The scars from Shayne’s childhood were not just psychological. “He had scar tissue on his chest and up to his neck,” Martin remembers. “When you spoke to him, he always held his shirt closed. He would always come to court holding his top button with his hand so that his scars were not showing.” As D’Arcy O’Connor explains in Montreal’s Irish Mafia, these scars came from Rory’s foster mother cutting his face with a kitchen knife when he was four years old and then trying to make it look like an accident by scalding his face and chest with boiling water.
During one court appearance, however, Shayne was hiding more than scars. On December 15, 1981, Shayne appeared in Quebec Superior Court to set a trial date and to be arraigned on a multitude of charges, including an attempted prison escape and hostage-taking that took place when he returned to prison following the helicopter heist. Before the hearing could begin, Shayne burst out of the detainee room holding two security guards hostage. He brandished a small-caliber gun, pointing it at presiding judge Paul Martineau, who promptly ran back into his chambers, and finally aimed it at his lawyer Gary Martin, insisting that he could not go back to prison.
“I said, ‘What are you going to do now, shoot your lawyer?’” Martin recounts. “I was being a bit sarcastic, but I was trying to negotiate for a woman hiding under a desk to walk out of the room. That was my main concern.”
Because Shayne had once used a fake gun made out of soap and shoeshine to break out of prison, Martin was sure his client was bluffing. He wasn’t. The weapon was a .22 caliber starter pistol, like the ones they use for track and field, but it had been converted to a .38. Shayne pulled the trigger. “The gun misfired twice, then the guards jumped him and a shot did go off, into the floor. I got two lucky misfires. Usually, you’re lucky if you miss one—not two. The third one went into the floor.”
All of which begs the question of how an inmate being transferred from a prison to a courthouse in shackles was able to conceal a semi-functional firearm. There were two competing theories at the time: that the gun had been hidden in the courthouse beforehand or that Shayne hid it inside of his rectum. Armchair forensics point to the latter, however, which could also explain why the gun jammed when he pointed it at his lawyer.
“Maybe it was a Vaseline overload,” Martin laughs. “Usually, a gun misfires because of humidity. Bullets have detonator caps and when the cap is punched, that’s what detonates the powder in the shell and the casing itself. That’s what probably happen, if it did come from his butt. That’s probably the cause of my lucky misfires.”
Rory Shayne had once again managed to outsmart authorities under impressively difficult circumstances, but the wheels of justice did not stop turning. “Rory got up a few minutes later and appeared in front of the judge and set a date,” Martin recalls. “He had a few little red marks on his face at that point.”
How to Disappear Completely
In 1982, Shayne was convicted and sentenced to life in prison for the attempted murder of Judge Martineau, ending up in a supermax prison in Saskatchewan by 1986. Not long after, Shayne was deported to Germany and his trail goes cold, save for one clue from D’Arcy O’Connor that he says was never fully substantiated.
“About a year ago, a woman got in touch with me,” he says. “It turned out her mother was an old girlfriend of Rory’s who kept in touch with him after he was deported to Germany. She told me after he was deported, her mother and Rory still corresponded and she was quite smitten by him. I don’t have any of the letters and I never heard back from her. That’s my last connection to Rory.”
“That’s what I don’t understand,” says his old prison buddy Fryer. “All of a sudden, he just vanished into thin air. I don’t know. He came into some money when he did the bank robberies and that was it. I haven’t heard from him since.”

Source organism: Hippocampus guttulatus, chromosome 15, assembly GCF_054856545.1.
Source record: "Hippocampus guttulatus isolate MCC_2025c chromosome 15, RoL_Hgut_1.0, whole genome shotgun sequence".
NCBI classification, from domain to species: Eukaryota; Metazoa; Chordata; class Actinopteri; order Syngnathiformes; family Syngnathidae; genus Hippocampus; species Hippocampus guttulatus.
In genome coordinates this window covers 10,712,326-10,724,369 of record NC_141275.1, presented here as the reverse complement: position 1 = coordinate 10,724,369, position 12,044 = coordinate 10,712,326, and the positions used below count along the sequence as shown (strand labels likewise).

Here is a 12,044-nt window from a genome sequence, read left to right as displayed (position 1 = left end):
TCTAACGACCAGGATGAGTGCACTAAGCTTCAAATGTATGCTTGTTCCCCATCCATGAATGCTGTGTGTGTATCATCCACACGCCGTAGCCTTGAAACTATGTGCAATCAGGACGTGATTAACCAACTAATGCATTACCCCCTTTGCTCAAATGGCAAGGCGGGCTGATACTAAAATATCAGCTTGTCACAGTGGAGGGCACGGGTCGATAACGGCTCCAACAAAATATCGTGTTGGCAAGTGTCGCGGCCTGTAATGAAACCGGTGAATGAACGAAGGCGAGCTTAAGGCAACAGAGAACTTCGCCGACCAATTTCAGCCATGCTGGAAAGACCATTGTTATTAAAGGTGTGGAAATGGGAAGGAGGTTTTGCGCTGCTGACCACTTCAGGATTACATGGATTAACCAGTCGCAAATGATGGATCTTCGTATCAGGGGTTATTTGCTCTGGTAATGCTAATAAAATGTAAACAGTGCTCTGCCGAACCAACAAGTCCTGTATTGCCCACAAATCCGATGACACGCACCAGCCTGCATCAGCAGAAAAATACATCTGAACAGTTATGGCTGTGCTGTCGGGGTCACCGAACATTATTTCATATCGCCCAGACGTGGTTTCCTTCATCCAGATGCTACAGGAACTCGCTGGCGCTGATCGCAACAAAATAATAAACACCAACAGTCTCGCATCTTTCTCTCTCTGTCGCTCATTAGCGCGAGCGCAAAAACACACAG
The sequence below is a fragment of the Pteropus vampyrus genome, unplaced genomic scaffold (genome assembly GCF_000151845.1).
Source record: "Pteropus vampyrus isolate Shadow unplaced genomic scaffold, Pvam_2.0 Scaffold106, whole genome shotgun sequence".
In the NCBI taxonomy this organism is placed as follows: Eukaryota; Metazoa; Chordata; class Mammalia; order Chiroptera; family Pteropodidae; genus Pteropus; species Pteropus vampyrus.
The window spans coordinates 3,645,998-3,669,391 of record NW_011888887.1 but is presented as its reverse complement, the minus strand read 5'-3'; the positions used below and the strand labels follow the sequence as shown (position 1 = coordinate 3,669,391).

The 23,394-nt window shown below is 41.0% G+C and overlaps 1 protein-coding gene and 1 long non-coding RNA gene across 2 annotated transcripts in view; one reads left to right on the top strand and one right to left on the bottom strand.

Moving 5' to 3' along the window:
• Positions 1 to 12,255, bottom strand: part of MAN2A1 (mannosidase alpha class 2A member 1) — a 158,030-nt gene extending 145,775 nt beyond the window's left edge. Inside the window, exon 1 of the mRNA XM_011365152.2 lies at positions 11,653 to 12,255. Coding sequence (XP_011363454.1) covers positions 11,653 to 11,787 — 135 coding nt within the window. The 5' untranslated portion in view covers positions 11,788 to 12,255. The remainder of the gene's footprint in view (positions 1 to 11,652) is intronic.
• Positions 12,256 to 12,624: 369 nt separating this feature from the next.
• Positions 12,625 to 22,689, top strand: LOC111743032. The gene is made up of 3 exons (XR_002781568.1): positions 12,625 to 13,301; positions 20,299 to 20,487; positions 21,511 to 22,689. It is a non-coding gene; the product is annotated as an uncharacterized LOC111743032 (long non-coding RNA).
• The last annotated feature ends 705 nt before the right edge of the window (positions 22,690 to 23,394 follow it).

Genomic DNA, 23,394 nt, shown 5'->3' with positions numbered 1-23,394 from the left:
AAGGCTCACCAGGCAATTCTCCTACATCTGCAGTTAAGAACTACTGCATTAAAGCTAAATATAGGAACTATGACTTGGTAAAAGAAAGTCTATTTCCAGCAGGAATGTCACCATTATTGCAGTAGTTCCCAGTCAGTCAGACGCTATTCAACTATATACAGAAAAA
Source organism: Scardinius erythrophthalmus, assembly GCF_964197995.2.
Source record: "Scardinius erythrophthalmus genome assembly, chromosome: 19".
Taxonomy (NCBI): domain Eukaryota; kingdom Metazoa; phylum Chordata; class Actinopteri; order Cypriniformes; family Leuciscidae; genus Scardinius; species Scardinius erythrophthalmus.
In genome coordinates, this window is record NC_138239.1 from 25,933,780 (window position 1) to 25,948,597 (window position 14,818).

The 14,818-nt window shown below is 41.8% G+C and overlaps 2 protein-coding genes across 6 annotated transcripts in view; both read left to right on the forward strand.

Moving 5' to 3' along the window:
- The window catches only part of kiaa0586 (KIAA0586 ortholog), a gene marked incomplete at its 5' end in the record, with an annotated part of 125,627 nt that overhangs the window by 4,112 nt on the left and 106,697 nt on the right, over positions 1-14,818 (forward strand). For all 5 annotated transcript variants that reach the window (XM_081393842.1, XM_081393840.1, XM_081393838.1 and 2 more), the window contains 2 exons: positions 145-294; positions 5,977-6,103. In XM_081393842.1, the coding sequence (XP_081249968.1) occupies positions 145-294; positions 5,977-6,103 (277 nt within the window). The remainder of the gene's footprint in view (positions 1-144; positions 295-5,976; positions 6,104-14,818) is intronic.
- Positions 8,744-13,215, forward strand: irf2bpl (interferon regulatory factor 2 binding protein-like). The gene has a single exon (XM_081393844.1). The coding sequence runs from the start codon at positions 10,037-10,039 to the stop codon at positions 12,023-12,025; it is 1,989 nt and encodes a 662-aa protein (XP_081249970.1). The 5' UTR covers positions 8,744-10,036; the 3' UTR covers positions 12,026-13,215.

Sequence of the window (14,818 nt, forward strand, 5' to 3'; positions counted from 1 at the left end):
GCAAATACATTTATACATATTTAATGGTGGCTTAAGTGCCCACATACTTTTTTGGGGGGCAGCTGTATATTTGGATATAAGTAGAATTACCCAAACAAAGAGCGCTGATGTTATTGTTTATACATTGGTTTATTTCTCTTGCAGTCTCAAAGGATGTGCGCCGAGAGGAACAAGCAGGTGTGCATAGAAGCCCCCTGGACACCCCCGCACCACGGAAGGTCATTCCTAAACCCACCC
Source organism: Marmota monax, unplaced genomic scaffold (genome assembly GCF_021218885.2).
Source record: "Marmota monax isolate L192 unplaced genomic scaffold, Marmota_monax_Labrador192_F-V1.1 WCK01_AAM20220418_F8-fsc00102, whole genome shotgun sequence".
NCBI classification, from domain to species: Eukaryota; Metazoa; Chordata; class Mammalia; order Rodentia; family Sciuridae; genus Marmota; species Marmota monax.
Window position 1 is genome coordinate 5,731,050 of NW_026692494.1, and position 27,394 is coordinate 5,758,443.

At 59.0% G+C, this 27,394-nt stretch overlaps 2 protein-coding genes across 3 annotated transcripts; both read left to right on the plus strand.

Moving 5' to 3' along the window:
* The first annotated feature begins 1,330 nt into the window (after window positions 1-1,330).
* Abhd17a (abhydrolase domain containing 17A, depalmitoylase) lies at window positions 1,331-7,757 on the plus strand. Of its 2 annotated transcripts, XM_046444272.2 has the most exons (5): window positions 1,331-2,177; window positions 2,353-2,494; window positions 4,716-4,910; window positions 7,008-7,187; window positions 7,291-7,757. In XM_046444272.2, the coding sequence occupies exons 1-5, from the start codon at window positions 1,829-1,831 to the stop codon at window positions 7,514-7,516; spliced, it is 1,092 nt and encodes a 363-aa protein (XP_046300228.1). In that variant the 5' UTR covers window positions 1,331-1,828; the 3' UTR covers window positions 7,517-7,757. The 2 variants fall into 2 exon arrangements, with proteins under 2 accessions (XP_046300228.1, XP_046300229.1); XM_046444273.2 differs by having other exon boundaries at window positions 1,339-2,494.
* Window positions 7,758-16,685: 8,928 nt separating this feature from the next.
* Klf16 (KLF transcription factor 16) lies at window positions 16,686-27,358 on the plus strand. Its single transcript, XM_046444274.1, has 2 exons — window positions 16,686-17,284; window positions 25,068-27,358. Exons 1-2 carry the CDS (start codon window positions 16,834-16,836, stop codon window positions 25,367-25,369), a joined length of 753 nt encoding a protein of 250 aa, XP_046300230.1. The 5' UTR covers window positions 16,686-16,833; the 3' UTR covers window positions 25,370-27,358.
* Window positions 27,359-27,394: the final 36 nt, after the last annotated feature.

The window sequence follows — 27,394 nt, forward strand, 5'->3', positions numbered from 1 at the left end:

Neither has his former lawyer Gary Martin. “Some people told me he passed away,” he says. “It’s a bit like the guy who jumped out of the plane with the money in the States. When you don’t know what’s happened to people, there is always mystery attached. Nobody knows what happened.”
Kristian Gravenor spends “literally every single day” looking at newspaper archives and digging up old stories from Montreal’s sordid past, many of which have ended up on his blog Coolopolis and his book Montreal: 375 Tales of Eating, Drinking, Living, and Loving. Throughout his research, Gravenor has also become increasingly perplexed by the mystery of Rory Shayne.
“If you want to talk about Rory Shayne as being an Irish mobster, it’s a bit of a fucking stretch,” he says. “To be in the West End Gang, you kind of have to sit in the damn bar and laugh at the idiot’s jokes, then you’re OK. But Shayne was sort of a weirdo loner who was off on his own. This guy had a vision.”
For Gravenor, this incongruity has come to define Shayne even more than his impressive criminal record. “That’s what I think the legacy of this guy is. It’s the mystery of what drove him; if he wanted to show off that he was a brilliant criminal, who was he showing off to? Who was the circle? What was his crowd? [...] To have a higher IQ or the ability to think of something creative and possibly brilliant, you probably shouldn’t be in the world of low-down crime. It seems that the world would have better things in store for you than that.”
Rory’s old teacher is a little more cynical. “He’d probably be in his late 60s now and living in Germany, unless he robbed a Bundesbank and got off to somewhere else,” D’Arcy O’Connor muses. “Who knows?”
Wherever Rory Shayne is today, he bears the scars of a life lived in defiance of the brutal limits imposed on him from day one. Abandoned by his birth parents, disfigured by a caretaker, and shipped to Canada for what would essentially become a life behind bars—Shayne was as much a victim of his circumstances as he was manipulator of them. Like Sisyphus with his rock, Rory Shayne pushed his way through a violently absurd existence, creating his own purpose by pulling off impossible heists, defiant jailbreaks, and voyages to neighboring dimensions from the confines of his cell. Alive or dead, one thing is sure; Rory Shayne left the world in a more chaotic state than he found it in.
With files from Miranda O’Connor.
This article originally appeared on VICE Canada.